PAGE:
He "added that he feels bad when he goes to Brussels for talks, while his fellow citizens have not yet been enabled visa liberalization with EU countries."

As Mustafa announced, one of the topics of this year's first meeting with Serbian Prime Minister Aleksandar Vucic will be air travel. He said they will discuss an agreement on rail and air traffic between Belgrade and Pristina, but also Macedonia.

Mustafa added that this would enable for "shorter flight times, reduced costs, especially of transportation of goods by rail."

He also said he occasionally hears from Vucic, and that their last conversation was about the flooding in Kosovo.

"We have no problem in communication. He called me to express Serbia's readiness to help during the floods we've had," said Mustafa.

Mustafa stated there was "no political crisis in Kosovo" - because the government has a two-thirds majority in the assembly.

"Parliament and the government can function without any problems, but the opposition, being the opposition, have their reasons to interfere," said Mustafa.

EU warns Greece could be sealed off from Schengen zone over its handling of refugee crisis

Refugees arrive aboard the passenger ferry Nissos Rodos at the port of Piraeus, near Athens, Greece, January 27, 2016. © Alkis Konstantinidis
Athens “is seriously neglecting its obligations and there are serious deficiencies in the carrying out of external border controls that must be overcome and dealt with by the Greek authorities,” according to a Schengen Evaluation draft report, which was discussed by the Commission on Wednesday.

The report is expected to be adopted by the EU Commission, which would then recommend that Greece take specific measures to remedy the situation. Greece will then have three months to correct the deficiencies and comply with the Schengen rules.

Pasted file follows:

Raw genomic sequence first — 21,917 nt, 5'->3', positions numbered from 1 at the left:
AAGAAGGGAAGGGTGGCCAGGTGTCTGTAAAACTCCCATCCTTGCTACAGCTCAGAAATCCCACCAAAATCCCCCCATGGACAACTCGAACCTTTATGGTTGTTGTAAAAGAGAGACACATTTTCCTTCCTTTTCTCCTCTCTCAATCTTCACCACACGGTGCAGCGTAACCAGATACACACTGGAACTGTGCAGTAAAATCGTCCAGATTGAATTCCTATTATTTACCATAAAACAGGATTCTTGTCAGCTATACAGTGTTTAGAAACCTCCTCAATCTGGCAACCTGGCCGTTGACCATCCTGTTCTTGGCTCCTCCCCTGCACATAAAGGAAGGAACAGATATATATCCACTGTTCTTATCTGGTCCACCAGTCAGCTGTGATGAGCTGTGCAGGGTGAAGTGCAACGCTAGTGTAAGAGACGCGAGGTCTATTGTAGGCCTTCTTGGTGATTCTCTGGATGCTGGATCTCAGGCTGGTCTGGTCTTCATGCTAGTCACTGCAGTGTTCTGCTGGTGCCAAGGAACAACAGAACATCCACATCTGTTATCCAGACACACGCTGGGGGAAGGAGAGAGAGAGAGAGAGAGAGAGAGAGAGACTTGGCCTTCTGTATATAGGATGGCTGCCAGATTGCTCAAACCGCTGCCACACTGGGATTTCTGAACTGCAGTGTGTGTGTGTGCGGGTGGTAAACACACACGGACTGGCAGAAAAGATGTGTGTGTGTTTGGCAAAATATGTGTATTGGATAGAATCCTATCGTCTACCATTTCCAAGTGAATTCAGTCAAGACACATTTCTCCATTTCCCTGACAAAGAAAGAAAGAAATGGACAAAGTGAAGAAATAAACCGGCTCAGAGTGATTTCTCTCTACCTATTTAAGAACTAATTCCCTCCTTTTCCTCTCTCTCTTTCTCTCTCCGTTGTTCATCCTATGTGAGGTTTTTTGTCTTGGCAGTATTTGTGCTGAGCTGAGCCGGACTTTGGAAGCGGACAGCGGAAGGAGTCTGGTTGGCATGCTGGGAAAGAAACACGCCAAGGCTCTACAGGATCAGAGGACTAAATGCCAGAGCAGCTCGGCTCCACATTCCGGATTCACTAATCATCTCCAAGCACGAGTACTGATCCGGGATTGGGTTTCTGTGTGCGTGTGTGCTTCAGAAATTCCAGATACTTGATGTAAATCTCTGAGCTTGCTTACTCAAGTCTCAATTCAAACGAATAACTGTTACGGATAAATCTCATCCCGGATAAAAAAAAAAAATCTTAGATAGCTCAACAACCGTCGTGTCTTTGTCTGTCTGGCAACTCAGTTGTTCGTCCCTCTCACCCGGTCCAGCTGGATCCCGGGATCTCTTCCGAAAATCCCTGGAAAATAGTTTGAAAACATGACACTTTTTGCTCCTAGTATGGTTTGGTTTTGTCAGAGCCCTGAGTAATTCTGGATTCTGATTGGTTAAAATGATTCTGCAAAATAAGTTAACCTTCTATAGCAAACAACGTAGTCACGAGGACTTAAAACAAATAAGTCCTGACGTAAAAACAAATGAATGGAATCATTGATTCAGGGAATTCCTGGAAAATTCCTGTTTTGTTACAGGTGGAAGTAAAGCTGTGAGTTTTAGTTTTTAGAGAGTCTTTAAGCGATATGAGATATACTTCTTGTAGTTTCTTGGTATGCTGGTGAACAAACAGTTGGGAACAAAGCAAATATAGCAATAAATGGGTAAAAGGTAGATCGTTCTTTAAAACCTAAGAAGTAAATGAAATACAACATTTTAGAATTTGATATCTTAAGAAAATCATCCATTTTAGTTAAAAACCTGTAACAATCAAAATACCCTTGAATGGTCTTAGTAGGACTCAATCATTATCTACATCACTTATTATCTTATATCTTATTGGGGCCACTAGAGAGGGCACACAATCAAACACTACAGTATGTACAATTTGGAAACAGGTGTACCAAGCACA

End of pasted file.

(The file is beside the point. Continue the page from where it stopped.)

Should it fail to meet the deadline, it could face the deployment of European border guard teams on its borders or even be suspended from the Schengen free travel area, with the Commission recommending that “one or more Member States reintroduce border controls at all or at specific parts of their internal borders,” the press release says.

“If the necessary action is not being taken and deficiencies persist, there is a possibility to ... allow member states to temporarily close their borders,” the Commission’s Vice President, Valdis Dombrovskis, said during a news briefing.

Athens rejected the criticism, saying that the Schengen Evaluation visits were conducted at a time when the situation differed greatly from the current one, the Guardian reports.
“Greece has surpassed itself in order to keep its obligations,” government spokeswoman Olga Gerovasili told the paper.

Greek authorities also accused Turkey of not fulfilling its part of the deal, which was struck between the Turkish government and the EU in November of 2015. According to Athens, Turkey has failed to clamp down on people smugglers and curb the refugee inflow.

At the same time, the report admits that Greek authorities are under pressure and stresses that Greece “can be assisted in fulfilling the recommendations via practical and/or financial measures from the Commission, Frontex or other EU bodies.”